But within minutes after I announced it during an interview on Persian radio things got ugly. I received phone calls saying, “You are an Iranian. You should wear an Iranian dress.”

I kept saying that Iran does not have an international dress and I’m not going to pick one tribe over the other and give a wrong message to Iranians.

The solution was to go with an Iranian designer (Simin), which I did. Valentino was more than kind enough to support me and I will always love him for understanding because it was a crucial moment for me.

I also announced that I wasn’t going to get political if I had won, even though I’ve been a political activist for years. It was very important for me not to turn this platform of art and appreciation for my peers into a nasty war about politics.

There were articles saying, “She is betraying us. She isn’t talking about this or that.” Of course I wouldn’t. We have a saying in Farsi: ‘There is a right place and a right time to say what you have to say.’ That was not the right time or the right place.

I was told by DreamWorks that they didn’t even have to push the press to talk to me, rather the press that came to them. All of these intellectual writers and reporters asked to talk with me, so that was a bit overwhelming.

Acting is teamwork but you’re always on your own. You are hoping that doing your homework, studying the character and memorizing your lines has enabled you to portray this character in the best way possible without exaggeration.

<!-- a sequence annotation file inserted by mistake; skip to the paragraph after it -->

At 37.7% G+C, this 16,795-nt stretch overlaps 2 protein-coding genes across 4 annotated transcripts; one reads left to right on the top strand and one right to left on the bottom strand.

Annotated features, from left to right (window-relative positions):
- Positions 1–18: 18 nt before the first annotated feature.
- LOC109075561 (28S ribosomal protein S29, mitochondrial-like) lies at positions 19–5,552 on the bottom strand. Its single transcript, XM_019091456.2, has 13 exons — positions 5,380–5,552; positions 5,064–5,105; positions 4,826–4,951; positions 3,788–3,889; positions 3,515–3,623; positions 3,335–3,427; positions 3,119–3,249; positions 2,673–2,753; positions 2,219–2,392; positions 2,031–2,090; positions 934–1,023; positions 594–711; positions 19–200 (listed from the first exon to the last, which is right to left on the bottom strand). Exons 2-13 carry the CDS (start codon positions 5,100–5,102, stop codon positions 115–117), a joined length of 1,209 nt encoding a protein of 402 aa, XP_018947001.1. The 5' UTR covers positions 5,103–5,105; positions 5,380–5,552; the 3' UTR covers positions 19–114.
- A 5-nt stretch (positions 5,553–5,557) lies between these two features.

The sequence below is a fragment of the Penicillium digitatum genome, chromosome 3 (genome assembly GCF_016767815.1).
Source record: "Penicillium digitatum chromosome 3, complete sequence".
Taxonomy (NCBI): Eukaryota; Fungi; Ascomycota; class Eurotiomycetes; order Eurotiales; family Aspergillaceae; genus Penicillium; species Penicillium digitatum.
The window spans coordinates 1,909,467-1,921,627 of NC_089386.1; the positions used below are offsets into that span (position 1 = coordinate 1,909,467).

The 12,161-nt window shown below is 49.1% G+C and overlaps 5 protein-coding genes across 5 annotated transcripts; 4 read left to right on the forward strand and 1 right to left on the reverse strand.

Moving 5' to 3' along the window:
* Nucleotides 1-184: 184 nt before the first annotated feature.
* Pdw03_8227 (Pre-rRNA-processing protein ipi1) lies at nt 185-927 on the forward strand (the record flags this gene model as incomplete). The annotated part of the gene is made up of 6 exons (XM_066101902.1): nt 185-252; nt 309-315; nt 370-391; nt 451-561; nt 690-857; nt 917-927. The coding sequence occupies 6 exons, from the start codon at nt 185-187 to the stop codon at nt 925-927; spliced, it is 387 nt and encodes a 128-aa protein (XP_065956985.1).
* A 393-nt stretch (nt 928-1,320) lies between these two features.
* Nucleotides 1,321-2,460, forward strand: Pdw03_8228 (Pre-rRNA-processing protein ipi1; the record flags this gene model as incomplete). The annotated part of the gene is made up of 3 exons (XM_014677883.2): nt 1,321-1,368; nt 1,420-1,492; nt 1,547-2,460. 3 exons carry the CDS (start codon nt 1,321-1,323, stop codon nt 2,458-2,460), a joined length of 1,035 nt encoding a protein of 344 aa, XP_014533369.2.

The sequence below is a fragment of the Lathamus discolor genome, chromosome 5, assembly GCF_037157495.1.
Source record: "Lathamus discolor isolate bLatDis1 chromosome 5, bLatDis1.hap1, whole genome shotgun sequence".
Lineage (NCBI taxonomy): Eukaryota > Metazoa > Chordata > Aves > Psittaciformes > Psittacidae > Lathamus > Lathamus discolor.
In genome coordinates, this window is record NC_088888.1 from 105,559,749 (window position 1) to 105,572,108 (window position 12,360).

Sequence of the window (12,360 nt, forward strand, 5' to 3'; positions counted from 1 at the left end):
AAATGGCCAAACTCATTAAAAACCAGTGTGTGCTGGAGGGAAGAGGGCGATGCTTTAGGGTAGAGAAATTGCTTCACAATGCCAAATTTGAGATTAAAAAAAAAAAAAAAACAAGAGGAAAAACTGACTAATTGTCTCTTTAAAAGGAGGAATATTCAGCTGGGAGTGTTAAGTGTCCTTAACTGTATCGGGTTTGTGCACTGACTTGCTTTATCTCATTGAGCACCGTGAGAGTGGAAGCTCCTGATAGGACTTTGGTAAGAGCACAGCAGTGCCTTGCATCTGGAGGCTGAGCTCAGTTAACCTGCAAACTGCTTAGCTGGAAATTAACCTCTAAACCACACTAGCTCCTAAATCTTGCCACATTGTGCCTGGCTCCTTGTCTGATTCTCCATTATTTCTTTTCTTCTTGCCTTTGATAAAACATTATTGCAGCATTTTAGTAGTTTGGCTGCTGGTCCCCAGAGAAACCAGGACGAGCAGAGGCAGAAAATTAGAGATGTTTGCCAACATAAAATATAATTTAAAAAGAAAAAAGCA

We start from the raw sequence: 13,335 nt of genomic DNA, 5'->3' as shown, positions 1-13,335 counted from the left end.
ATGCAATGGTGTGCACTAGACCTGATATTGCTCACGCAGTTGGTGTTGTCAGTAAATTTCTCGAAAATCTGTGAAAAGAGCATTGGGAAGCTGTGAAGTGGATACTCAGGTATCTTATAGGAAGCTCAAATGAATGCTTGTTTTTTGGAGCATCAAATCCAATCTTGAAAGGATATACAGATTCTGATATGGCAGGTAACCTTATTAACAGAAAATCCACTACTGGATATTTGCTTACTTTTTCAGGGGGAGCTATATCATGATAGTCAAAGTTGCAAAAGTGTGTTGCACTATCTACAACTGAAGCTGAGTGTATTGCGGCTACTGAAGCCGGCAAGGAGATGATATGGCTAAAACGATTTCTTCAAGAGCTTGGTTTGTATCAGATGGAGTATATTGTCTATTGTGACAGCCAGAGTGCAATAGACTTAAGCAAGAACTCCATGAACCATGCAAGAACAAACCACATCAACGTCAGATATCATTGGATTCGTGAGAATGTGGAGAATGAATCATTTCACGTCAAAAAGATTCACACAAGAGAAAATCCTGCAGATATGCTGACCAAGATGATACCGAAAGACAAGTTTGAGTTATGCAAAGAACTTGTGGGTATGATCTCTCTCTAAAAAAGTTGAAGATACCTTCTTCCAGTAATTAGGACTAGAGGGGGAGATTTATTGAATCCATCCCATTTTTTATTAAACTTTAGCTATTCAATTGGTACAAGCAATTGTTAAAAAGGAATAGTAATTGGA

You’re not quite sure whether you have gotten the message across or not. It’s the critics first and then the audience who come up to you and acknowledge your work.

People kept telling me how they identified with this Middle Eastern woman and you can imagine it was happiness personified when you find out that you have done your job right. Prominent journalists actually wanted to talk to me and that was the best thing. That was cloud nine when it all started to happen.

I knew that I wasn’t going to win it. I’m a woman of logic and rationalism. I realized that a few thousand people have to vote and only a few knew who I was and had seen my film.

They had not seen my body of work so, unlike fellow nominees, I wasn’t nervous at all. I knew that actresses in my same category that had been working the same length of time as I had would be preferred by voters who knew them, and had seen what they’ve done in the past.

Even if it was me voting, I would have given them a chance first and then the newcomer. So I decided I was a winner being one of five people among 300 million chosen in not only the United States, but in the whole world.

When reporters kept asking me ‘Are you the dark horse?,’ I hesitated to say yes or no but, rather, decided I was going to enjoy it and be nervous at all.

No hard feelings. I could see those who were nervous and I felt sorry for them. Stop with being worried. Stop thinking, “Am I going to win or lose?” It’s not about winning or losing, it’s all about happiness. Don’t get nervous on the red carpet. It doesn’t look nice.

— As told to Addie Morfoot